Proofreading is one of those jobs that people don’t think about until something goes wrong. In an incident that highlights the importance of proofreading, Penguin Books once published a recipe for pasta where the ingredients included “freshly ground black people.” It cost them thousands to have the text reprinted.
Even the Prophet Moses had trouble with proofreading. A 1631 edition of the Bible included a surprising version of the seventh commandment “thou shalt commit adultery.”
Less amusing are those times when proofreading gaffes hurt us financially. A government tender reviewer would feel disinclined to award a $5 million contract to a business that can’t correctly spell the names of key stakeholders. Why? Because it indicates a lack of attention to detail, and tender bids are all about the details.
Who cares about their and there?
The short answer is – more people than you would imagine. More precisely, these sticklers for spelling, grammar and punctuation are usually the publishers, editors, NGO and government heads that you are hoping to impress with your writing.
Proofreading is about spelling, punctuation and grammar – all those old-fashioned values that in the age of Facebook people seem to ignore.
Social media has allowed millions of those who were once mute to voice their opinions on the world stage. But it has also highlighted the difference between professional writers and those who simply want to get what’s in their heads onto the page as quickly as possible.
The posts made on the most popular medium, Facebook, show that many people paid little attention in English class. Poor expression and punctuation are fine if you’re arguing why Lady Gaga’s the best pop singer ever. Not so good if you’re writing an article for the Sydney Morning Herald or about to submit your thesis.
The perils of punctuation
One of the hardest elements to master is punctuation. Many writers have driven themselves crazy adding and removing a single comma from a sentence just to get the balance right. It’s common for people confuse colons with semi-colons, believing one is simply a less-severe version of the other.
There are times when punctuation makes a huge difference to meaning – “it’s time to eat, children!” But there will be times when you’re not sure whether to use one or not. When that happens, try reading the sentence out loud. Did you feel the need to pause for breath where you think the comma should be? If so, include one.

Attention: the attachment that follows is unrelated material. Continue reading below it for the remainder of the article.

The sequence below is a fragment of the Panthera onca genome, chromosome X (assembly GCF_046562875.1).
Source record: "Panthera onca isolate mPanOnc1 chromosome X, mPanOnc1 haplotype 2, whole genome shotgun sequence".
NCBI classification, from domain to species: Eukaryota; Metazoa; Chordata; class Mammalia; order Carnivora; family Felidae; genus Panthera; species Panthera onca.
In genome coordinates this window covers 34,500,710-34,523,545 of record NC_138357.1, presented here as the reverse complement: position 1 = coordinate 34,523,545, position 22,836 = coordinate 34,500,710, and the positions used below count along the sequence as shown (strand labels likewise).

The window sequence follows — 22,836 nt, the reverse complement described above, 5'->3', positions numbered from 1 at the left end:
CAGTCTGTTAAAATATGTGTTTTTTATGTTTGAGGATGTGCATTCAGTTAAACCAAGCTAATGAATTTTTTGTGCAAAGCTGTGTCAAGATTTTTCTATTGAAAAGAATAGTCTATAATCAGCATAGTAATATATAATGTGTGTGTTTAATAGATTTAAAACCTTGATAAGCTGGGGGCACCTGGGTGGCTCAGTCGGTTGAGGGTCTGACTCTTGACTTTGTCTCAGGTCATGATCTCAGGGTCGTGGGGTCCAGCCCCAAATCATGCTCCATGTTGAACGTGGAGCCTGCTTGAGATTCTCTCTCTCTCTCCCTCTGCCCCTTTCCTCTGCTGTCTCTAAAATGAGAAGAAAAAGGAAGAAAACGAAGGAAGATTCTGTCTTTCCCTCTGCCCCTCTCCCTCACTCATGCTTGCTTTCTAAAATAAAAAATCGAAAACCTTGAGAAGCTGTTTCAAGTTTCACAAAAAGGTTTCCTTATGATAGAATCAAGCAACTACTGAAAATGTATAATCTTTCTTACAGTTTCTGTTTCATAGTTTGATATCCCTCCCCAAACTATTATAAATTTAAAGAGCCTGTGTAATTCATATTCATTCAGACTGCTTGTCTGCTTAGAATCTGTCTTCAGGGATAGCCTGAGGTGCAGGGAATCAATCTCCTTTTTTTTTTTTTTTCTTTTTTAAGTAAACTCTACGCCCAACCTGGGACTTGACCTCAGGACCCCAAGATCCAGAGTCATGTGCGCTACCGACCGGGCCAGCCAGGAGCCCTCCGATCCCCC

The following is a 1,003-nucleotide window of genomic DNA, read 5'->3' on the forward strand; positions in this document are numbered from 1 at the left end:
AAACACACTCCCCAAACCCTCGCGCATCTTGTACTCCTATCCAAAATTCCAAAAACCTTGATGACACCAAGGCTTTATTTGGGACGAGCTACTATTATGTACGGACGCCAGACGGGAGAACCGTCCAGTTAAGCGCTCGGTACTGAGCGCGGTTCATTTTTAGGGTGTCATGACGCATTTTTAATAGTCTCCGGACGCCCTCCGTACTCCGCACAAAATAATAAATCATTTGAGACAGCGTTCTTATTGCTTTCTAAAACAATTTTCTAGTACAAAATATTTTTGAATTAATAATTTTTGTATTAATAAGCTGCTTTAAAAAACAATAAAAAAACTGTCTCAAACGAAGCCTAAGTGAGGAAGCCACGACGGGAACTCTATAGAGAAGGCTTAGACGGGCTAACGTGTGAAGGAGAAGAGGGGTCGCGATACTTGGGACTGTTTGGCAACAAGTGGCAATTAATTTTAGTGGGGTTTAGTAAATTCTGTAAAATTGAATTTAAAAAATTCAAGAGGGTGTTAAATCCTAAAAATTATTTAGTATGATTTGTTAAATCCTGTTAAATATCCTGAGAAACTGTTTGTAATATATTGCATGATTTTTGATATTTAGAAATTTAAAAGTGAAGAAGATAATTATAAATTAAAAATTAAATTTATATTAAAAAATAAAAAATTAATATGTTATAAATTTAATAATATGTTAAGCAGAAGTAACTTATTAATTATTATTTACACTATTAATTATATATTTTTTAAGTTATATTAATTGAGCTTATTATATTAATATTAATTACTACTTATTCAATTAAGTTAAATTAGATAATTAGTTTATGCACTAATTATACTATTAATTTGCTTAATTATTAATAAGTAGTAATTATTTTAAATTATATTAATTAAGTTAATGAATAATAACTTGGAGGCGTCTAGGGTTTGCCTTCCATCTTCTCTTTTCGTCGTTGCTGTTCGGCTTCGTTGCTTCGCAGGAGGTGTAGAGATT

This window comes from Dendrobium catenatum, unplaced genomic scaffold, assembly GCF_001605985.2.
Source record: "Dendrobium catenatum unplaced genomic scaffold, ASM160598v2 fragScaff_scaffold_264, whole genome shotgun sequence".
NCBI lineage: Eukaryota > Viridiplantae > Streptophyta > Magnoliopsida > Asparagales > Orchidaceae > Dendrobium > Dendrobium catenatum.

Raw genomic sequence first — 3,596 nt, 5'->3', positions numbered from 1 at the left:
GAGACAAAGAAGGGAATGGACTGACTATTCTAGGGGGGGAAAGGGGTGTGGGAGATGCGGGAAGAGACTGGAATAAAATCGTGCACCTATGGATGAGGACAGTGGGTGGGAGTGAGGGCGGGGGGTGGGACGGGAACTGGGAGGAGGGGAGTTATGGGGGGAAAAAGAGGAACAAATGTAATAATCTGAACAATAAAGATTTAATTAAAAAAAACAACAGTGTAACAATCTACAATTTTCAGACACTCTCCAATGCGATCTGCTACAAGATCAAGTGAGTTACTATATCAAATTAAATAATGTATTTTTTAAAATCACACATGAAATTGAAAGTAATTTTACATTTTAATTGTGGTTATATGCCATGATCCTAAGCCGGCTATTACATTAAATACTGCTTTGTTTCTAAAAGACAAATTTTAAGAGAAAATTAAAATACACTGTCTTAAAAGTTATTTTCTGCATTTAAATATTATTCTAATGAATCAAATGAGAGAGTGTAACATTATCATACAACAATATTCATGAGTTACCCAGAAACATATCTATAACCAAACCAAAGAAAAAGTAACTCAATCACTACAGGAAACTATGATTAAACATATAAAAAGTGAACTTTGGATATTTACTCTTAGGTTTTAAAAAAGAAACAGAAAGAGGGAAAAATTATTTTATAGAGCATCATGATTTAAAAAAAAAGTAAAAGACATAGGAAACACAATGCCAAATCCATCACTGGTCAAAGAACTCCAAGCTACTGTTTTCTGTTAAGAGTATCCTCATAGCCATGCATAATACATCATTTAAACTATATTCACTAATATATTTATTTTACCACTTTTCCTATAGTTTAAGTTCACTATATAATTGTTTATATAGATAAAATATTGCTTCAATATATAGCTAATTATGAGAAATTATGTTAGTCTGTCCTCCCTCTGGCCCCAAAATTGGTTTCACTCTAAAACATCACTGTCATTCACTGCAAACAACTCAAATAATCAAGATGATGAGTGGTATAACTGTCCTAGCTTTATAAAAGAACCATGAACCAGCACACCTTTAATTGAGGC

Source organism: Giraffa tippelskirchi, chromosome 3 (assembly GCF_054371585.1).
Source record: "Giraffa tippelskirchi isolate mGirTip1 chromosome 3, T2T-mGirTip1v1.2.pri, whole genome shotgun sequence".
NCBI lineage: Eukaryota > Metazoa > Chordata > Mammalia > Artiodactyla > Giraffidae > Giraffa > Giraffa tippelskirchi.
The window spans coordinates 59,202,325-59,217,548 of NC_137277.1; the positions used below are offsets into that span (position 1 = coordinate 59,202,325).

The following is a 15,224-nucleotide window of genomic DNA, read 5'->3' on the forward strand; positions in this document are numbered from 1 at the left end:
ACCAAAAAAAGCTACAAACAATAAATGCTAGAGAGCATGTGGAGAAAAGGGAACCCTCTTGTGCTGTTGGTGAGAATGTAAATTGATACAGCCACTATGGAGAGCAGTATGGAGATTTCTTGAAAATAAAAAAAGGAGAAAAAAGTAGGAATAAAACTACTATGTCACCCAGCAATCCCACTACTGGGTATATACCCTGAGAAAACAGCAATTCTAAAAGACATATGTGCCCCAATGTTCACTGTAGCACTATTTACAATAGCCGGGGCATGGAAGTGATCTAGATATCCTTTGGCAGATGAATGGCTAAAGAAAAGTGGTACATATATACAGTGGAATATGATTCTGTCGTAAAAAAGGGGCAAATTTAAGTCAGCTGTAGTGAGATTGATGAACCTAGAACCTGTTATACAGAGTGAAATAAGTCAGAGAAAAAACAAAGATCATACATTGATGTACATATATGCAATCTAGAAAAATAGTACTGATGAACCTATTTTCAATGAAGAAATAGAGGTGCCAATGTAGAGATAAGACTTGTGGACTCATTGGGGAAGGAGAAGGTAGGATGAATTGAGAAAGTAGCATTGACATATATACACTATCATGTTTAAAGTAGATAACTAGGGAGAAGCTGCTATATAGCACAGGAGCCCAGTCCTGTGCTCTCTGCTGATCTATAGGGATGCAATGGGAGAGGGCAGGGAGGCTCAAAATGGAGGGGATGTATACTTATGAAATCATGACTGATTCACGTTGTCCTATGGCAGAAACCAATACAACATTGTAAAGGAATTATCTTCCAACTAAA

Then there are hyphens, en-dashes and em-dashes – each has its own place, as do ellipses, square brackets and parentheses, and single and double quotes. You could subscribe to the Oxford Style Manual online or just buy the book for extra guidance.
Proofreading outside the box
“All writing is rewriting” is a comment attributed to a number of writers, and it’s true. A writer produces many drafts of a work trying to work out content and structure. But as you do you become over-familiar with the text. You start to gloss over an area of poor expression because you’ve read it so many times it’s starting to make sense!
This is why you should proofread ‘cold’. After you finish writing, put the piece aside and proofread it a few hours later, when your mind has cleared itself of the subject. You will be amazed at what you discover with this cold reading approach.
Another tip is to take your work outside the box. So, if you write on a computer, do a print out and sit down with a pen to make corrections.
It helps to learn the symbols that proofreaders use to mark up copy. These clarify what you want changed. For example, three lines under a letter means capitalise, while a wavy underline indicates text should be bold.
Reading a piece out loud can also uncover those missing words that have eluded you on screen and paper.
Proofreading for polish
After proofreading, you should feel that your work is as polished as it can be and ready to face the world. If you still have niggling doubts about it, you probably have issues that run deeper than spelling and punctuation and you should attempt another draft.
One final word of advice – spellchecker is not infallible. If you type ‘fro’ instead of ‘for’ it’s going to leave that as is. Only a thorough check by a human being can guarantee an error-free outcome, and this is why a proofreader is the unsung hero behind every word we read.